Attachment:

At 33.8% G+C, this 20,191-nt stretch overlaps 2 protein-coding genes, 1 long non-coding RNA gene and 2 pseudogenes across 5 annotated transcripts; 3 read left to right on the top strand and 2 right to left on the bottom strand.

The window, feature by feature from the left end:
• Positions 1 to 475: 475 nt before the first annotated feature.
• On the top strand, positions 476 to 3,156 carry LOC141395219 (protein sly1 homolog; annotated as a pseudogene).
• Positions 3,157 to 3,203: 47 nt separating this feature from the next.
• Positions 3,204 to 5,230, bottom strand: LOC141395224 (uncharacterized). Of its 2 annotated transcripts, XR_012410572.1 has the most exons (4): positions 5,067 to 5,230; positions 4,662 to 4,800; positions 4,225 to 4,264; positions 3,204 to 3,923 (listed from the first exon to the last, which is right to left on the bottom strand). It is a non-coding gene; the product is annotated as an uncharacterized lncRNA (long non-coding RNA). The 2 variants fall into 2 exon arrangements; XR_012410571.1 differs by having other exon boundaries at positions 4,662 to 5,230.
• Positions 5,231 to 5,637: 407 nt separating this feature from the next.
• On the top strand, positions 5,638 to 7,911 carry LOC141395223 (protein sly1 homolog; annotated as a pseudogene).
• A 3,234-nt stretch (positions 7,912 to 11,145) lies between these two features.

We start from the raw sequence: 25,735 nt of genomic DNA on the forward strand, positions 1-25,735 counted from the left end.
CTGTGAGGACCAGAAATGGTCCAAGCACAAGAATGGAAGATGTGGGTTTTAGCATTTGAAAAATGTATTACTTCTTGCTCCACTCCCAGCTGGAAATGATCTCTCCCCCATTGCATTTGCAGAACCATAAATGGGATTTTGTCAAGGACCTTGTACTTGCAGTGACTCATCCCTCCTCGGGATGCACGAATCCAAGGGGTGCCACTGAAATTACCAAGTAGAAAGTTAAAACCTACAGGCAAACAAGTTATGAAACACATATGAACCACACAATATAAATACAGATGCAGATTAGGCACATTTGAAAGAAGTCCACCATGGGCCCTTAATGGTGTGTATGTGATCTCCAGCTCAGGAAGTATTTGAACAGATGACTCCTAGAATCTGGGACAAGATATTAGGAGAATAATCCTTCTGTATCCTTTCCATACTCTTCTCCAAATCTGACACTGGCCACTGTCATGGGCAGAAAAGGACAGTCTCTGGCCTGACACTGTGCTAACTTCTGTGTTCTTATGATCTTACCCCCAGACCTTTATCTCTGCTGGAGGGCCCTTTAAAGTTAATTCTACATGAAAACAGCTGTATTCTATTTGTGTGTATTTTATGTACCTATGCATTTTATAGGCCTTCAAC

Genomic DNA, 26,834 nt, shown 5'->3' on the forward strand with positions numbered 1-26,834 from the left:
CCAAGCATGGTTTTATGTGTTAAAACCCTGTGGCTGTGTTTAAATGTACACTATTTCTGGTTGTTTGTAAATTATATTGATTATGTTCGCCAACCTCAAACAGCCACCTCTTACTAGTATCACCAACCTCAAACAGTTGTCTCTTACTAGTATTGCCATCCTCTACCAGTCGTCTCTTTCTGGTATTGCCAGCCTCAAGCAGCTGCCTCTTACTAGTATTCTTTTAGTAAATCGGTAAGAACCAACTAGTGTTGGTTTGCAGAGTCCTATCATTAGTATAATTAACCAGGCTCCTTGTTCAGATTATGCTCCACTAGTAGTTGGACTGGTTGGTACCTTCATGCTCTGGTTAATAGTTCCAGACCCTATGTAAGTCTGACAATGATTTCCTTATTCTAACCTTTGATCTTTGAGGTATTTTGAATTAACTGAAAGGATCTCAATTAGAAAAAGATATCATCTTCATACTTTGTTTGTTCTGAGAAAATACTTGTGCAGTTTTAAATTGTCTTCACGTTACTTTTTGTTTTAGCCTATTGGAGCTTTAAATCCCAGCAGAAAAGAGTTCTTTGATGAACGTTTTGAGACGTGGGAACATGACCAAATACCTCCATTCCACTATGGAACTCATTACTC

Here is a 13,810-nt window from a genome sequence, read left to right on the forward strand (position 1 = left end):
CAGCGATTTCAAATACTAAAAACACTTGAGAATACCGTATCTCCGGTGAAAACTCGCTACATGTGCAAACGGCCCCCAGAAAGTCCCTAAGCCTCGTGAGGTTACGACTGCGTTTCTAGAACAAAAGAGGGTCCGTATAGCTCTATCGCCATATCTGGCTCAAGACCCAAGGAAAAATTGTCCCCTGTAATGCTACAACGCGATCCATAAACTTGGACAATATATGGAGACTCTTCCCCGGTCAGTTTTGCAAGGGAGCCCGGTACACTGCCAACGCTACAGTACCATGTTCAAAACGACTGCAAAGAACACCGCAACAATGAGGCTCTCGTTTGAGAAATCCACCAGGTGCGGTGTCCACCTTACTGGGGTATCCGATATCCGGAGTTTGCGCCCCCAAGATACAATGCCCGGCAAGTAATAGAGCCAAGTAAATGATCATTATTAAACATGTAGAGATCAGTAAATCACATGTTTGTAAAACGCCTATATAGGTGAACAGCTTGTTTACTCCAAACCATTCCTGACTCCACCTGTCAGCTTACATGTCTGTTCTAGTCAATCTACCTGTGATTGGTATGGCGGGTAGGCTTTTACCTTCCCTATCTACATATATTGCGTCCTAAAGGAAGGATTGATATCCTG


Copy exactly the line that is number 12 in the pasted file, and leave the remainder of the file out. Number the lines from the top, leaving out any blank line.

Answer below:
Genomic DNA, 26,834 nt, shown 5'->3' on the forward strand with positions numbered 1-26,834 from the left: